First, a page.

Friday, June 24, 2005

Justice For All

When narcotics agents arrested 23 members of a drug syndicate in October 2004, it was more than just another routine bust. It was the first report of cocaine, a "high society" drug potentially more dangerous than heroin, having penetrated Singapore's wealthy youths and expatriate community.

The list of those arrested - 16 Singaporeans, five foreigners and two permanent residents, read like a who's who of the elite high earning upper class, and included brokers, businessmen and executives, an award-winning French chef, a show personality and a TV journalist. They zoom around town in flashy cars, eat at expensive restaurants and hang out at Boat Quay pubs popular with expatriates.

One of them was Briton Andrew Vale, a top financial broker on the Structured Credit Desk with British based finance firm Credittrade, who used to drive a Rolls Royce around town.

Nigel Bruce Simmonds, 40-year old editor of high society rag Singapore Tatler, was sentenced to two years jail for the consumption and possession of drugs.

Petrus Van Wanrooij, 56 year-old managing director of an oil firm, sentenced to 11 months' jail for consuming Ecstasy. His lawyer claimed in mitigation it was consumed in an attempt to alleviate his erectile dysfunction condition.

Of the arrests, the most spectacular was that of a former High Court judge's son, 34-year old Dinesh Singh Bhatia, winner of The Young Professional of the Year Award in 2001.

Dinesh's mother is the former Nominated Member of Parliament and orthopaedic surgeon Dr Kanwaljit Soin. His father is Amarjeet Singh, a former judicial commissioner and also a senior counsel, who was instrumental in expediating the arrest and caning of U.S. citizen Michael Fay for spray painting his wife's car.

His parthian shot when Michael was sentenced:
You know, once you loosen up or the laws become lax, everything comes in. The floodgates are opened. It doesn't pay to mess around with the system."

For consuming Class A controlled drugs like cocaine, Dinesh faced a sentence of up to 10 years' jail, a S$20,000 fine or both. He was sentenced to one year's jail for consuming cocaine.

A subsequent appeal reduced the jail term to 8 months.

In meting out the reduced sentence, High Court Judge VK Rajah said Dinesh did not seek out the drugs he took, his consumption was not planned but taken on the spur of the moment. The amount of drugs he took was also not substantial, added the judge.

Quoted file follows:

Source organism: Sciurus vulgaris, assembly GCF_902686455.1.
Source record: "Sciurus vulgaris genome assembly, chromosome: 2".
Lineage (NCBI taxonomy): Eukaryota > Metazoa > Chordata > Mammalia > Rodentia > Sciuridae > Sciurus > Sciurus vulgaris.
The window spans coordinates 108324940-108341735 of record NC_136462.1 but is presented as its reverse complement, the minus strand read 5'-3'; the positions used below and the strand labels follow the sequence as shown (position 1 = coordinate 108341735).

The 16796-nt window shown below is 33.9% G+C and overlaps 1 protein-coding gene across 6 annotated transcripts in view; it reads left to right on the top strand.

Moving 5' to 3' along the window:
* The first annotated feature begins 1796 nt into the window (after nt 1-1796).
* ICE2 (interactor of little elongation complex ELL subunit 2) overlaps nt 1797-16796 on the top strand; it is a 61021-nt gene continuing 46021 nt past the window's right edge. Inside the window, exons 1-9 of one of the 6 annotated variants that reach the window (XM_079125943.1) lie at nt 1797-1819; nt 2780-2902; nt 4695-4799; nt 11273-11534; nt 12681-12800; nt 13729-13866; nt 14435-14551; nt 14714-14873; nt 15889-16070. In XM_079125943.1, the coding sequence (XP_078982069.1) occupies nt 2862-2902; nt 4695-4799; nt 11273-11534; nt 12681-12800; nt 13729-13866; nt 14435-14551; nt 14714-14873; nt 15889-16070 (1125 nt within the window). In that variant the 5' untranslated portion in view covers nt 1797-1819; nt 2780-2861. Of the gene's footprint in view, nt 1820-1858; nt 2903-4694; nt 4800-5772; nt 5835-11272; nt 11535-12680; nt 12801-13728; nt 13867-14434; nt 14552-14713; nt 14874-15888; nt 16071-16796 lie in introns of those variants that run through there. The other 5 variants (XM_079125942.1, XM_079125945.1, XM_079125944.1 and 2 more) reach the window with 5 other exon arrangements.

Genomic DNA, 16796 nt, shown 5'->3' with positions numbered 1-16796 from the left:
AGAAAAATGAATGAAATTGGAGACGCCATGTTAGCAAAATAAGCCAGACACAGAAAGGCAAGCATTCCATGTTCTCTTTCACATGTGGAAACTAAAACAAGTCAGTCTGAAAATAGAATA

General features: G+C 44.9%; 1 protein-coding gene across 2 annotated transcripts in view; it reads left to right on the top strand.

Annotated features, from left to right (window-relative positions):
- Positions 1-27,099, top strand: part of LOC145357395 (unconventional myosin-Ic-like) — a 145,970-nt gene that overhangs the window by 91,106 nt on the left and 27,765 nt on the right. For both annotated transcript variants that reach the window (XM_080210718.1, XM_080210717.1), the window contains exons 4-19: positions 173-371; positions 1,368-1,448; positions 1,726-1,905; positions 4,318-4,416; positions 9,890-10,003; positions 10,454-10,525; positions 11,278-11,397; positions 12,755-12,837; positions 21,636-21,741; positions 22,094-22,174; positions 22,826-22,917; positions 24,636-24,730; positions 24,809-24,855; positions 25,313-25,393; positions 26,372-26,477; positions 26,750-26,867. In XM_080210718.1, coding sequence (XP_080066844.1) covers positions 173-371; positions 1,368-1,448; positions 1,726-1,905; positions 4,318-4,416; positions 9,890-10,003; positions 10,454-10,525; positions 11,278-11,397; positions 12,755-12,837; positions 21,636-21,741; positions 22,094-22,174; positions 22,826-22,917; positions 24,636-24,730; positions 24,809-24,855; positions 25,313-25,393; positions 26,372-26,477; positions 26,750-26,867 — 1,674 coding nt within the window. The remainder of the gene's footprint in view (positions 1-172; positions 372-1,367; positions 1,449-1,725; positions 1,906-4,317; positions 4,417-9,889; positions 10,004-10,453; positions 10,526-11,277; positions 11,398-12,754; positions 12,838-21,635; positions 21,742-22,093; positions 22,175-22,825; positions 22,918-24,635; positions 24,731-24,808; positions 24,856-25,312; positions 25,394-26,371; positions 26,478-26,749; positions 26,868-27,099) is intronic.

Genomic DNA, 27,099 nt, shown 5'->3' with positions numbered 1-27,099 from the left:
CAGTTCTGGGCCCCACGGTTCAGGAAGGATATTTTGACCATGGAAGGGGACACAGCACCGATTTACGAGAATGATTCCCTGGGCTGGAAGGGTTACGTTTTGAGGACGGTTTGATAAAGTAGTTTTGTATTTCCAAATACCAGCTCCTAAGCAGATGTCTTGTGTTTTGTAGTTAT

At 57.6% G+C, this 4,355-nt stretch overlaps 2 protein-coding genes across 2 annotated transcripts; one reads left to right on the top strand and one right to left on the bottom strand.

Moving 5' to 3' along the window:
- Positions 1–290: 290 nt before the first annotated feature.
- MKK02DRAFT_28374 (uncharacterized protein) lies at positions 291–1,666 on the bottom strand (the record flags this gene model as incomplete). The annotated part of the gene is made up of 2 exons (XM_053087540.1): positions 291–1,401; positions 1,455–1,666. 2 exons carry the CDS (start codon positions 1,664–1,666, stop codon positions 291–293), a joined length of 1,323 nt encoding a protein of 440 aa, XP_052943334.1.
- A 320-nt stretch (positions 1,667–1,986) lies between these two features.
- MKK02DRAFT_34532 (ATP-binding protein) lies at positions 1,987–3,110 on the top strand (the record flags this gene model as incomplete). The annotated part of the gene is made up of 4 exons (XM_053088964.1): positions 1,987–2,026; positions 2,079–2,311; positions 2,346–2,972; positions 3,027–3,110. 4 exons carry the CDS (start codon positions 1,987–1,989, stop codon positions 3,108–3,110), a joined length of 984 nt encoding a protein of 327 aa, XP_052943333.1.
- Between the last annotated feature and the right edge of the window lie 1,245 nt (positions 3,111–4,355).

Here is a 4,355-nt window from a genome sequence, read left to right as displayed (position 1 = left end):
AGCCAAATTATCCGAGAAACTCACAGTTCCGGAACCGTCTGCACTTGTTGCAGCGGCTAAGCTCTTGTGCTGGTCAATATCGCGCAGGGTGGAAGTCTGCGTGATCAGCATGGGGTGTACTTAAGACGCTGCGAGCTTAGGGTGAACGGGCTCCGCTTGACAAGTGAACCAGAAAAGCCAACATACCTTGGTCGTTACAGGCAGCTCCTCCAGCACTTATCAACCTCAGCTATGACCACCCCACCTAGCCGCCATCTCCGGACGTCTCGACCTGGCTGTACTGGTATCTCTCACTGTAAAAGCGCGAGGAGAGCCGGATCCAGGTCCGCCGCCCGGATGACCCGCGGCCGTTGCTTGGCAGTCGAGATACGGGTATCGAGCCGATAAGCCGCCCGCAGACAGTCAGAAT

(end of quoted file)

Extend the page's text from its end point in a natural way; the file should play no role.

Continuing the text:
However he ruled out a fine, saying that this should be imposed "sparingly" and only in "purely exceptional circumstance".

This ruling, a group of lawyers are now claiming, has thrown up several questions:

What is a "purely exceptional" case? What does the judge mean by imposing a fine "sparingly"?

Finally, the Chief Justice Yong Pung How has himself overturned jail sentences in favour of fines, notwithstanding his "benchmark minimum" 12 months' jail for drug consumption.

Writing in the June 2005 first issue of the Association of Lawyers of Singapore's newsletter, "Pro Bono", Mr Subhas Anandan cited three cases in which the Chief Justice overturned jail sentences and handed down fines instead:

>> Insurance manager Ng Kheng Tiak had his 12-month jail term set aside, and fined $20,000;

>> Footballer Muhammed Razali Ishak's 1-year sentence was replaced by 2 years' probation, a $5,000 bond and 100 hours of community service;

>> Polytechnic student Pillis Nikiforos escaped a 8-month jail term and got off with a $5,000 fine instead.

The Chief Justice did not provide written grounds to explain why he made these exceptions.

Mr Anandan's article also highlighted the discrepancy thrown up by Bhatia's 8-month sentence: It went against the 1977 ruling by the Chief Justice in which he indicated that the minimum sentence for first-time drug offenders should be one year. That led Mr Anandan to suggest that judges do not attempt to establish guidelines in sentencing. He said Parliament should be left to legislate minimum jail-term guidelines, rather than leaving judges to do this to "fetter their own discretionary sentencing powers".

[Side note: Chief Justice Yong Pung How once said that he would ignore any cases submitted by lawyers based on British case law involving sentencing because Britain is a permissive legal culture and even enhanced the sentence in that particular case, just to make a point.
Banker friendThe close relationship between Lee Kuan Yew and Yong Pung How is well known. Then Prime Minister Lee himself appointed his banker-friend to that position, who had not practised law for 20 years. Lee waxed lyrical about Yong for an hour in televised parliament proceedings, reminiscing about their student days at Cambridge University, the way Yong kept meticulous lecture notes enabling Lee, a late arrival at Cambridge, to catch up with his law studies. CJ Yong, who has held the post for 14 years, was re-appointed for another 2 years on April 2004. This was the second time that the Chief Justice had his term of office extended, after he crossed the retirement age. Effectively, he is now serving at the discretion of the executive, since it is the Prime Minister who decides on re-appointment.